by P.J. Kee
Employers doing business with the city of New Orleans must pay employees at least $10.10 per hour and provide them at least seven days of paid leave per year after the city’s living wage law takes effect January 1.
The ordinance applies to city contractors, subcontractors, and grant recipients. A “contractor” is covered “if it enters into one or more city contracts where the annual value of payments under all such city contracts is (or is projected to be) $25,000 or more.” A “subcontractor” is covered during the time it is associated with a covered contractor or grant recipient. A “grant recipient,” also termed a “beneficiary,” is any person or entity that receives more than $100,000 in municipal funds “for the purpose of promoting economic development, community development, job retention, or job growth.”
The ordinance also covers “subtenants,” which are defined as “any tenant or leaseholder of a [beneficiary] that uses or occupies property that is the subject of [city financial assistance]” for the time it is associated with a beneficiary.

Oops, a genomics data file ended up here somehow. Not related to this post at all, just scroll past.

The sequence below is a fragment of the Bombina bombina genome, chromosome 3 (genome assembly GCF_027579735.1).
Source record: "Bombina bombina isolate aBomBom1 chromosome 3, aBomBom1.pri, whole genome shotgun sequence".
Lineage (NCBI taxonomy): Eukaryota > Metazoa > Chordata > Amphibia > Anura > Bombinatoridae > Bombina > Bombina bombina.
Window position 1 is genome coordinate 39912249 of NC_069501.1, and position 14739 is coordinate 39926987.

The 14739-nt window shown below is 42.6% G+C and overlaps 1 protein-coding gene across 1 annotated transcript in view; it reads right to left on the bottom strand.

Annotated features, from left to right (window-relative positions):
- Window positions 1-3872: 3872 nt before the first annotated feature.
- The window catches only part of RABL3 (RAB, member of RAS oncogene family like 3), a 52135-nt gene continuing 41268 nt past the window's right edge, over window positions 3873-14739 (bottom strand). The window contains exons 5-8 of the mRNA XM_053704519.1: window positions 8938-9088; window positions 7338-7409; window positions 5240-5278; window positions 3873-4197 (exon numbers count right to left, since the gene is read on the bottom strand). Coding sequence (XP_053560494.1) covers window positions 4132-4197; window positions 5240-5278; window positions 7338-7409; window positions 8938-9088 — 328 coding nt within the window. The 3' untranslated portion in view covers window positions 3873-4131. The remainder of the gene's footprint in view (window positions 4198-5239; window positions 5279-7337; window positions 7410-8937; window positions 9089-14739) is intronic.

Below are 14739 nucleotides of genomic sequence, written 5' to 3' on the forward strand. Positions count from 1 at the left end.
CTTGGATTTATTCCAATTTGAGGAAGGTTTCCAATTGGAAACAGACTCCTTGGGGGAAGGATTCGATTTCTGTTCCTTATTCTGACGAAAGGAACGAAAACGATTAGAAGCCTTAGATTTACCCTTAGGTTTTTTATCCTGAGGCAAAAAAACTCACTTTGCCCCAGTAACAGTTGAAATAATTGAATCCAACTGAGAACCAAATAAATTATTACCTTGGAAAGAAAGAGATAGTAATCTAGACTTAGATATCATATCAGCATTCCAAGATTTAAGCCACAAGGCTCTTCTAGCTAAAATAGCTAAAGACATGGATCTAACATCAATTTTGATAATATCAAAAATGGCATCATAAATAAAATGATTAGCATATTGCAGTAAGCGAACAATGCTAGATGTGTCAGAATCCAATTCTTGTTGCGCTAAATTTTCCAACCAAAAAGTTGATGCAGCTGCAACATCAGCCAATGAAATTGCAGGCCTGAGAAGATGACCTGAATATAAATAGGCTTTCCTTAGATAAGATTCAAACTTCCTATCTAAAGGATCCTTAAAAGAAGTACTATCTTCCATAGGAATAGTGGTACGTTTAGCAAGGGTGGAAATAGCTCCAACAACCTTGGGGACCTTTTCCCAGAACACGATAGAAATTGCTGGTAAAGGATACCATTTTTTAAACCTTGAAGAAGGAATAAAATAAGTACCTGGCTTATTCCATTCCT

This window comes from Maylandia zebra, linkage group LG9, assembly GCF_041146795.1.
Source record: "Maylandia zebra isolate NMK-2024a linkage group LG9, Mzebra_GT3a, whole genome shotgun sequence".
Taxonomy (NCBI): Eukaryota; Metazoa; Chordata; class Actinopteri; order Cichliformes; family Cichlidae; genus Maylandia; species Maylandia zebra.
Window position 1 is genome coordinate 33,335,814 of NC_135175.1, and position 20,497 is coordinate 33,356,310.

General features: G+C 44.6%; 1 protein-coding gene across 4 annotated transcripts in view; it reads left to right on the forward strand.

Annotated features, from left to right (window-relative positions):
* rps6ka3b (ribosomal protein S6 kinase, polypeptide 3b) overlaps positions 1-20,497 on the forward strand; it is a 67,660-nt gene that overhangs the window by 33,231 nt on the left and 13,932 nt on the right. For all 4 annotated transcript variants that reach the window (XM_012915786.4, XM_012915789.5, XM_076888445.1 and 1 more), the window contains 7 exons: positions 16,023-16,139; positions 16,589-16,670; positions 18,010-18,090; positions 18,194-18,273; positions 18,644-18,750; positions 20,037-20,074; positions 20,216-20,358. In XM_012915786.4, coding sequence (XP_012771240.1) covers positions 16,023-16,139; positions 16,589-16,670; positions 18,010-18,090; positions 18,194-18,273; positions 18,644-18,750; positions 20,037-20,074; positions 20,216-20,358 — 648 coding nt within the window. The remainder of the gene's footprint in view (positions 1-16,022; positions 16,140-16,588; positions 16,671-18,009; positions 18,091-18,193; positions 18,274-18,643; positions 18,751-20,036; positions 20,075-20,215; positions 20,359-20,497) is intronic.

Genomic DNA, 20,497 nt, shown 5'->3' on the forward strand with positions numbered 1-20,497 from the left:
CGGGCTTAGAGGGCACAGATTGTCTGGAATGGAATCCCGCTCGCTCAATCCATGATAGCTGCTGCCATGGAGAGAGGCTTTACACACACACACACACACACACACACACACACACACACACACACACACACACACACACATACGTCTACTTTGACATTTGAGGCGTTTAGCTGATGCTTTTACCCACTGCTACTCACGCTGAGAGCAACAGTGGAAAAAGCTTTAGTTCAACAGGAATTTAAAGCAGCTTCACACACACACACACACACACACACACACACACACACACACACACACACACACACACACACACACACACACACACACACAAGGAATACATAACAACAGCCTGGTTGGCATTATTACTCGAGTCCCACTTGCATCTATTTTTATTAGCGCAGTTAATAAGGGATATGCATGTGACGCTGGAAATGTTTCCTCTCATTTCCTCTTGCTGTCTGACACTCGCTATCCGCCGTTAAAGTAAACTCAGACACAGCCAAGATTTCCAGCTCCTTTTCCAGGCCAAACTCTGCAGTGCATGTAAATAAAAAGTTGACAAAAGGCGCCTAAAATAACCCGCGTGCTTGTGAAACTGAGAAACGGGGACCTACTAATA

The ordinance will require covered employers to pay employees at least $10.10 per hour (the current federal minimum wage is $7.25 per hour) for all work related to a city contract or any work that takes place on property that receives municipal funding. If the employer “cannot determine which of its employees perform work relating to a city contract, all of its employees” must be paid $10.10 per hour.
A violation of the ordinance is a civil infraction punishable by a fine of not more than $1,000 plus all costs of the action. Each day a violation occurs will constitute a separate violation. The ordinance also prohibits retaliation.
In addition, the ordinance provides employees a private claim. An employee may sue not only for the difference in pay he should have received but also for injunctive relief to prohibit future violations.
For more information on the New Orleans Living Wage Ordinance, see the September issue of Louisiana Employment Law Letter.